NSClient++ is the agent we recommend for monitoring hosts that run Microsoft Windows. It integrates very well with recent Windows Servers versions, copying its commands into the Registry and simplifying authentication. It also has versions for Linux, but OP5 has not tested against such implementations.
OP5 used to provide a modified version of NSClient++. Starting with version 0.4.x and moving into the 0.5.x series, the official NSClient++ release has a cleaner integration with OP5 Monitor as well as the operating system. We strongly recommend downloading the latest stable release directly from our friends there.
OP5 plugins that handle NSClient++ communication
NSCP out of the box has very few commands. Instead it comes with a plethora of modules that you can choose to load. This prevents wasting resources. It also calls back to the tool that it replaced many years ago, "NSClient for Windows" (which explains the double-plus increment in the name). These instructions will help you get it working with OP5's plugin scripts from the following families:
In the past OP5 used it for all basic tests, such as CPU, memory, and disks. It could even check Windows services and performances counters, especially in Windows 2000 Server and Windows Server 2003.
Nevertheless this plugin has stopped receiving any new development. It does not work as well with more recent versions of Windows Server, in particular 2012 R2 and onward. OP5 strongly recommends using at least 'check_nrpe' or the newer script-based protocols for any custom scripts or other new work.
This is the same plugin used with the NRPE agent. This makes it very easy to use the same check command for any host server, be it on Windows, Unix, or Linux. We already described how to configure such commands.
Please keep in mind that the 'check_nrpe' plugin and the NRPE agent are not the same thing. The plugin sits on the OP5 Monitor to make remote calls, while the Unix and Linux agent sits on hosts to listen for those calls. Thus you can use the same check command syntax against a Windows host as a Linux host, because the configuration file on the host will determine how the host will listen and respond.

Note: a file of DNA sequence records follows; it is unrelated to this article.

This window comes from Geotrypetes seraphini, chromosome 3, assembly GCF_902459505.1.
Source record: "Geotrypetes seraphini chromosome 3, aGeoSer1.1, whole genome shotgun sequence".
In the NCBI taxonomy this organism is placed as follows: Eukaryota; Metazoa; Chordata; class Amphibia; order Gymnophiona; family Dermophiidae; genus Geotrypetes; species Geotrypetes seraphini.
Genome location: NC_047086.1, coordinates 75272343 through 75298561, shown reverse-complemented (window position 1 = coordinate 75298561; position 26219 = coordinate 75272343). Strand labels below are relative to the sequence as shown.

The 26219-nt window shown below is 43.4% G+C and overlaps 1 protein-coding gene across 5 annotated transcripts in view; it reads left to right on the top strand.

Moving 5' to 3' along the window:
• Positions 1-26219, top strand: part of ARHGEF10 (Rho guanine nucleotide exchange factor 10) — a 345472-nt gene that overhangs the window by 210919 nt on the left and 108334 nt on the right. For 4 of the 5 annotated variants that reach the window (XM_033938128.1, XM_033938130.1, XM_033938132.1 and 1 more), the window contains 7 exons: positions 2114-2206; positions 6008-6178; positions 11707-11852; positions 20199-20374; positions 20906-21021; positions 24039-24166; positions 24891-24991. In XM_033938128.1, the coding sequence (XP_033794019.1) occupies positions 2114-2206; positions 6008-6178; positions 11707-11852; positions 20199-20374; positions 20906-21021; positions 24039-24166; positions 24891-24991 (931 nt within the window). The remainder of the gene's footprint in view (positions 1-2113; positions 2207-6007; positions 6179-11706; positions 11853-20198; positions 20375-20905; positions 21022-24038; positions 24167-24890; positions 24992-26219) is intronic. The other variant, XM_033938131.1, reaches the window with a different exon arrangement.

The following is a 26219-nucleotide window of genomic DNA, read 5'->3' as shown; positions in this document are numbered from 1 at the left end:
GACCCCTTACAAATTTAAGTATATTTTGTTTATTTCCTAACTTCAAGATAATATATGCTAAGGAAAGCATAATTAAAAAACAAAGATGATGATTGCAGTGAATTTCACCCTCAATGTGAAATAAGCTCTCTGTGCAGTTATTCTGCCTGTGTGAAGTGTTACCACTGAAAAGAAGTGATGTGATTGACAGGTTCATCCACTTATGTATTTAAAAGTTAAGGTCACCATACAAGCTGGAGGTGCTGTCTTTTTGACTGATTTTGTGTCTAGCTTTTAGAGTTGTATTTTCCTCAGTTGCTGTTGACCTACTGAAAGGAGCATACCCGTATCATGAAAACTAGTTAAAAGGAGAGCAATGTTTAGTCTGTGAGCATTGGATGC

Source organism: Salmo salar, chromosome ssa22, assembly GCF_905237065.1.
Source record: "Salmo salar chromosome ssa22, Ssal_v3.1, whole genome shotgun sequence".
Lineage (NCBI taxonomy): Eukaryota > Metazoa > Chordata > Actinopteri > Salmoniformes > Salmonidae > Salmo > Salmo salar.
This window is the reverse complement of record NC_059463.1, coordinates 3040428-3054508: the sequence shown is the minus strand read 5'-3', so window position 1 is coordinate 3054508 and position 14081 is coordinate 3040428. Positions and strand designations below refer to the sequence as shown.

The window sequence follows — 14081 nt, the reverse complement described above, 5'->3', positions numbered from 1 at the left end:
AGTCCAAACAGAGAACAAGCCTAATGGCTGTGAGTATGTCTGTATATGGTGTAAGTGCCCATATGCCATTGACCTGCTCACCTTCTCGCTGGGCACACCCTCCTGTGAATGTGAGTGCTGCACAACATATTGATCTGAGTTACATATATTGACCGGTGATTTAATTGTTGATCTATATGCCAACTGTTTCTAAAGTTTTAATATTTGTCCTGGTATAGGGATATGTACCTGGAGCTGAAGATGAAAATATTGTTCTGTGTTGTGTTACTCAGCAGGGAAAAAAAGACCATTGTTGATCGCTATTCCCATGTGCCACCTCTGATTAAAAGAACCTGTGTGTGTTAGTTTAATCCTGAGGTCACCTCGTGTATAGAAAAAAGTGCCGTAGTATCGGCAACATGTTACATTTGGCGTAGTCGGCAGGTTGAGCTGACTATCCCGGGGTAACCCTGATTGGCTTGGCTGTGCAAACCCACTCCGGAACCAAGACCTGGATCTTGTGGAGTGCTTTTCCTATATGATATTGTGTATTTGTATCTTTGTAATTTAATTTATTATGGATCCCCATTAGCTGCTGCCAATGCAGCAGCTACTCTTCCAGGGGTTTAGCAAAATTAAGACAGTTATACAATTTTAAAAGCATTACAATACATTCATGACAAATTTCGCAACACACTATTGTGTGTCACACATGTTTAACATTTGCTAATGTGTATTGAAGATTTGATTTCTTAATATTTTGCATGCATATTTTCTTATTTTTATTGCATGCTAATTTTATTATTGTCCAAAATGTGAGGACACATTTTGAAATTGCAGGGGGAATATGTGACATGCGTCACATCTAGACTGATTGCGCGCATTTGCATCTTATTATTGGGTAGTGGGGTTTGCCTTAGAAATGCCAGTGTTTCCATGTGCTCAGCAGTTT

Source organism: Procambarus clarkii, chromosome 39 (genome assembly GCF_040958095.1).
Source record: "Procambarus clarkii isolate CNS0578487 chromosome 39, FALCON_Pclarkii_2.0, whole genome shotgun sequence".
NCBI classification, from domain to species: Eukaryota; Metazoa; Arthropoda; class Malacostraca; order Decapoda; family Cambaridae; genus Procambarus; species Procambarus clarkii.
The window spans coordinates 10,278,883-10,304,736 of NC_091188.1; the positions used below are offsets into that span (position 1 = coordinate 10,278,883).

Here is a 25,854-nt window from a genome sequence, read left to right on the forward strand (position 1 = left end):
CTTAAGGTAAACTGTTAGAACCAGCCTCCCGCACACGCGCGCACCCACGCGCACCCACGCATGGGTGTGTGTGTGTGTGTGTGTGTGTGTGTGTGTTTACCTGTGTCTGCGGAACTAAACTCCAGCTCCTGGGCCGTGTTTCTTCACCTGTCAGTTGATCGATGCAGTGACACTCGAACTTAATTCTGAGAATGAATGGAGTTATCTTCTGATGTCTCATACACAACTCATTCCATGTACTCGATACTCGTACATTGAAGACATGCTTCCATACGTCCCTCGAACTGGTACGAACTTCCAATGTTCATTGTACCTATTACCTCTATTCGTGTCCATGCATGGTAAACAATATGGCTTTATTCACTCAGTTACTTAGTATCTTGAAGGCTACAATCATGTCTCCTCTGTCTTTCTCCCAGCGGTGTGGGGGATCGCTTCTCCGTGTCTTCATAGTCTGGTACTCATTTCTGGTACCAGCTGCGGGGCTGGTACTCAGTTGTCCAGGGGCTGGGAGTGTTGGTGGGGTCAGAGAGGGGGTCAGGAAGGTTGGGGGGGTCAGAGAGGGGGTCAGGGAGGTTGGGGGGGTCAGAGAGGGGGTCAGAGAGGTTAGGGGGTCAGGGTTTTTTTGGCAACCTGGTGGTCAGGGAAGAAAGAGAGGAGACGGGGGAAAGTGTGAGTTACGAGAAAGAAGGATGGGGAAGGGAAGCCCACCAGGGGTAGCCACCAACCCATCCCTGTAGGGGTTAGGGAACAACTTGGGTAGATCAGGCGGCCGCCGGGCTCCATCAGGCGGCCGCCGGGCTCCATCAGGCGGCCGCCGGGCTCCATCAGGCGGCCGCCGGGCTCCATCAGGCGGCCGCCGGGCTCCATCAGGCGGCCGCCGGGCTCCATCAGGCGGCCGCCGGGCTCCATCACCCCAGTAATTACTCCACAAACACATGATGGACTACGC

On the Windows target host (hereout: 'wintarget'), Make sure the latest release of NSClient++ is installed and running in OP5 mode. If you are not certain, start from scratch:
- Download the latest installer of NSCP -- https://nsclient.org/download/
- Backup your NSCP scripts and INI files to some directory away from the NSCP installation directory;
- Stop the NSClient++ service;
- Uninstall all existing versions of NSCP;
- Delete "C:\Program Files\NSClient++\", "C:\Program Files\op5\nsclient++\", or any other residual NSCP directory (aside from your backups);
- Delete any Registry entries under "\\HKEY_LOCAL_MACHINE\SOFTWARE\NSClient++\".
We have an example of a PowerShell script to run steps 3 through 6. Please review before making a similar implementation:
- Run the latest installer:
- Select 'OP5' for Monitoring Tool:
- You can select 'Complete' mode at the next screen to skip a lot of other questions;
- The one remaining question box will then ask for Allowed Hosts. Provide "127.0.0.1," then your OP5 Monitor server IP addresses. CIDR blocks such as '172.16.55.0/24' are acceptable:
- Select 'OP5' for Monitoring Tool:
- After the install wizard finishes, open "C:\Program Files\NSClient++\" (hereout: '%NSCP%') in the File Explorer (or the Administrator command prompt). Make certain the following subfolders exist inside that location or otherwise create them:
NSClient++ operation used to be configured only in a set of plaintext files. These are still located in the installation directory, typically "C:\Program Files\NSClient++\". You can still edit these files and restart the NSCP service to make the changes take effect. However many changes are now easier from the Windows Registry, such as adding new INI files at load time.
Michael Medin, the head of the NSClient++ project, has provided very good documentation for writing configuration files. OP5 provides an in-depth presentation in our Knowledge Base. If you need configuration details for one of the deprecated releases (version 0.3.x and older), we have moved them to a separate page to avoid confusion. As we also mention on that page, we would strongly advise following the above steps to download the latest version, uninstall the old ones, install the newest one in OP5 mode, and get working within a few minutes.
Enabling External Scripts
- Create a new file in %NSCP%, 'custom.ini';
- Add the following to it to execute scripts not originally from NRPE or NSCP and to instantiate one in particular:
- Use the Windows Registry to add the custom initialization file. The most common way is via Windows GUI:
- Open '
- Go to "
- Create a new string value key;
- Give it the name 'custom' and the value 'custom.ini'
- Open '
- From an Administrator command prompt, change to the "
C:\Program Files\NSClient++" directory and run the command "
nscp settings --show". Make sure that 'custom.ini' now appears in the list;
- If you run "
nscp settings --list" from the same prompt, you will already see your new external command in the output. However you still need to restart the NSCP service to get the external script processing to work. You can either restart the service as you would with any Windows service, or simply run the following from our existing prompt:
nscp service --restart
- Run "
nscp test" to start a test environment. There will be a lot of output before you get a prompt again:
- Provide the key for the external script as an argument and make sure it leads to your desired results. Back to our example above:
- Type "exit" once it completes.